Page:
Official Selection, Chicago International Film Festival 2013 (Special Screening)
“I felt the script contained the bones of a fairy tale and could be shaped into a serious and disturbing film dealing with the classic themes featured in stories like ‘Hansel and Gretel’. THE HARVEST to me is very much about the deepest of childhood fears and the great struggle required to escape parental oppression on the path to maturity.” – Director John McNaughton
Katherine (Samantha Morton) is a pediatric heart surgeon, left with no choice but to take her work home after hours when her son Andy (Charlie Tahan) becomes gravely, gravely ill. She and her husband Richard (Michael Shannon) spend every available minute tending to their bedridden child, gambling on experimental treatments and in the process, keeping him smothered and locked away from the world. Their hermetically sealed universe begins to tear when a young neighbour (Natasha Calis) befriends Andy from the other side of his bedroom window, eventually breaking in and keeping him company. His parents react with an anger that goes beyond a question of simple protectiveness. Their care begins to dissolve into something dangerously close to resentment. We’ll reveal no more but do know that if you’re the type unable to handle intense child-in-peril sequences, this disturbing powerhouse may very well give you a heart attack.
In 1986, former carnival worker John McNaughton changed the shape of the modern horror film with his devastating breakout HENRY: PORTRAIT OF A SERIAL KILLER. Over the years that followed, he emerged with a confrontational series of singular works depicting the grifts and struggles that take place in the shadows of American life, most notably MAD DOG AND GLORY, NORMAL LIFE and WILD THINGS. THE HARVEST marks the maverick filmmaker’s long-awaited return to feature filmmaking after a 13-year absence. It’s also his first overt horror film since 1991’s THE BORROWER.
One of the hallmarks of McNaughton’s work is his remarkable ability with actors, guiding them into raw, honest performances from dangerous places of emotional holocaust. For his comeback, the filmmaker assembled a brave dream cast, all of whom are positively fearless here. Academy Award nominee Michael Shannon (TAKE SHELTER, MAN OF STEEL), never a neutral screen presence, is in ferocious top form. Matching him beat for beat is the always-brilliant — and also Oscar-nominated — Samantha Morton (MORVERN CALLAR, MINORITY REPORT). Rounding out the celebrity cast is none other than the immortal Peter Fonda (EASY RIDER, THE TRIP), yet the film’s biggest revelations is the pair of extraordinarily gifted young actors at its core, Natasha Calis (THE POSSESSION, DAYDREAM NATION) and FRANKENWEENIE himself, Charlie Tahan (BLUE JASMINE). Crafted through their gut-wrenching performances, McNaughton spins a highly unusual tale that in weaker hands could have played as something over-the-top, yet here it comes at you with a grounded, frightening urgency that will have many watching from behind trembling fingers. A surprising story told in twists, tears and blood, THE HARVEST exists in a disquieting median space between sinister fairy tale and shattering human horror. It is a welcome return for one of American indie cinema’s darkest voices.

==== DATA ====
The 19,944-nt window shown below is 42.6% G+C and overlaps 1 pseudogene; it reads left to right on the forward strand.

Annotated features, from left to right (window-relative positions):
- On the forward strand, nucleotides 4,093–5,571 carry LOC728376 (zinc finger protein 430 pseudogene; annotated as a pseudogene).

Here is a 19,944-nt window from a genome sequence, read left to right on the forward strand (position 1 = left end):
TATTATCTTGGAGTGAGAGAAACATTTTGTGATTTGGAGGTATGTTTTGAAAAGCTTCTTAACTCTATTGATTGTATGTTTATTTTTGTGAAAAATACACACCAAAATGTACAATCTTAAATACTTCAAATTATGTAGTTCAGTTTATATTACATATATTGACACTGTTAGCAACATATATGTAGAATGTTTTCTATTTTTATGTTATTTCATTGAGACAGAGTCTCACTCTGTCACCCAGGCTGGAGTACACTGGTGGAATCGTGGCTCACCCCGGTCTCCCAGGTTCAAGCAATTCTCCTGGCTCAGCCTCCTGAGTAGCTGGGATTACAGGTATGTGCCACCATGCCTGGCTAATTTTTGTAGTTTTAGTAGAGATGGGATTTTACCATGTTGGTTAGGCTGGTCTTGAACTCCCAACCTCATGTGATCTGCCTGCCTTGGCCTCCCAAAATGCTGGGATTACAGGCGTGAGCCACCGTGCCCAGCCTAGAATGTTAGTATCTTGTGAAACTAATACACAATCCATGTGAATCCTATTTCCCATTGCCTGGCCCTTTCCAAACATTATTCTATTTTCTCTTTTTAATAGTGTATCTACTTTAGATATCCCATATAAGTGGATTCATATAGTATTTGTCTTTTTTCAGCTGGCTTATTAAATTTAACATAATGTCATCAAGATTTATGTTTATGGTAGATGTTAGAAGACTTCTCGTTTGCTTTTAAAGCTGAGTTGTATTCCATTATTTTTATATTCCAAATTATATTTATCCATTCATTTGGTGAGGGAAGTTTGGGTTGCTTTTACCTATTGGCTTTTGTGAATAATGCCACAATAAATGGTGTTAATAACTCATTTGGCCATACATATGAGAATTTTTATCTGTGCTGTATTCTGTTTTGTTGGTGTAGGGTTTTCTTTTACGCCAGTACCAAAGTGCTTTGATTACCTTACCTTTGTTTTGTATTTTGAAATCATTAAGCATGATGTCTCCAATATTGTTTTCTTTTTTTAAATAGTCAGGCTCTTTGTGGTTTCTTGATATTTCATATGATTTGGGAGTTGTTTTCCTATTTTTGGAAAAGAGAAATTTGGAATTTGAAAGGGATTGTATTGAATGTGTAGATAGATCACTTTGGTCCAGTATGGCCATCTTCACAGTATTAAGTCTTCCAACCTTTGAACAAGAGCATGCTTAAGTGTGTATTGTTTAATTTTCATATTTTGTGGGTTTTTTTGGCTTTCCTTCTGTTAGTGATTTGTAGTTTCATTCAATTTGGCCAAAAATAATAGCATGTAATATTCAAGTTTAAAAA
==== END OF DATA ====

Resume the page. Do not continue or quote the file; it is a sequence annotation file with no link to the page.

— Mitch Davis